Telecommuting, also known as telework, is the practice of working from a location other than the organization's premises. Most often, individuals telecommute from their home office; but some may go to a telecommuting center. The location of work is only limited by the individual's equipment and ability to connect to the organization.

If they have not already done so, executives, managers, and human resources departments should begin considering the possibility of allowing employees to telecommute. Employees that wish to telecommute should begin investing in the necessary equipment if the organization does not plan to purchase the equipment for them. They must also prove themselves capable of working on their own without direct supervision.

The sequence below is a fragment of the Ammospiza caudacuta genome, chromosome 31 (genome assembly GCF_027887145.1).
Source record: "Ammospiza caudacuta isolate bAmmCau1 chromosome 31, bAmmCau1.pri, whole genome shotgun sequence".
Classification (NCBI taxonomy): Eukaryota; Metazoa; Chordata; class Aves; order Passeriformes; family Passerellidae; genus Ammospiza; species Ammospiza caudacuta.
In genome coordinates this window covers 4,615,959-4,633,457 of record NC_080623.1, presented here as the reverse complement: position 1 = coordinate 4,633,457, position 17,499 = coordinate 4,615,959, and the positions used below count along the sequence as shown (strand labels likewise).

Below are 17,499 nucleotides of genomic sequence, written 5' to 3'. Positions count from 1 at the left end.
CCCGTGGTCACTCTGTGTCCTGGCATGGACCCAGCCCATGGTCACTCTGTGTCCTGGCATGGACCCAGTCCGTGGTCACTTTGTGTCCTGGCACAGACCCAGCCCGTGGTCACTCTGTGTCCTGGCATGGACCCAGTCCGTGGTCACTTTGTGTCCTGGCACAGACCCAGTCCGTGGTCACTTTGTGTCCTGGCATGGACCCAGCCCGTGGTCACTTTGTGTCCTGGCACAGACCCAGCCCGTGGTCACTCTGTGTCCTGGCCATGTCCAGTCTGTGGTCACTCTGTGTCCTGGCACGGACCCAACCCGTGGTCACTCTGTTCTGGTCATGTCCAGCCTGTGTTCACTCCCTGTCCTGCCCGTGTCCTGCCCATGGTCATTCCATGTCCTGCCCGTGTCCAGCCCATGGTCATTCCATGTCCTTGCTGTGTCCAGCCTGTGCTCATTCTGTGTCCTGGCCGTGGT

Organizations should consider allowing work from remote places because it allows them to access more talent. They do not have to worry about a candidate's willingness to relocate if the work can be done from home or another location of the candidate's choice. The flexible hours and lack of time and expense spent traveling are really appealing to potential employees, and employees who enjoy working remotely are less likely to leave the organization. Organizations save money by not having to pay for as many sick days or personal days. Additionally, from an environmental perspective, reducing travel reduces carbon footprint.

With advances in technology, there are numerous ways to work from a remote location. Some of the technologies include telephone, Internet, e-mail, voice over internet protocol, virtual meeting places, and many more. The possibilities are only limited by the available technology.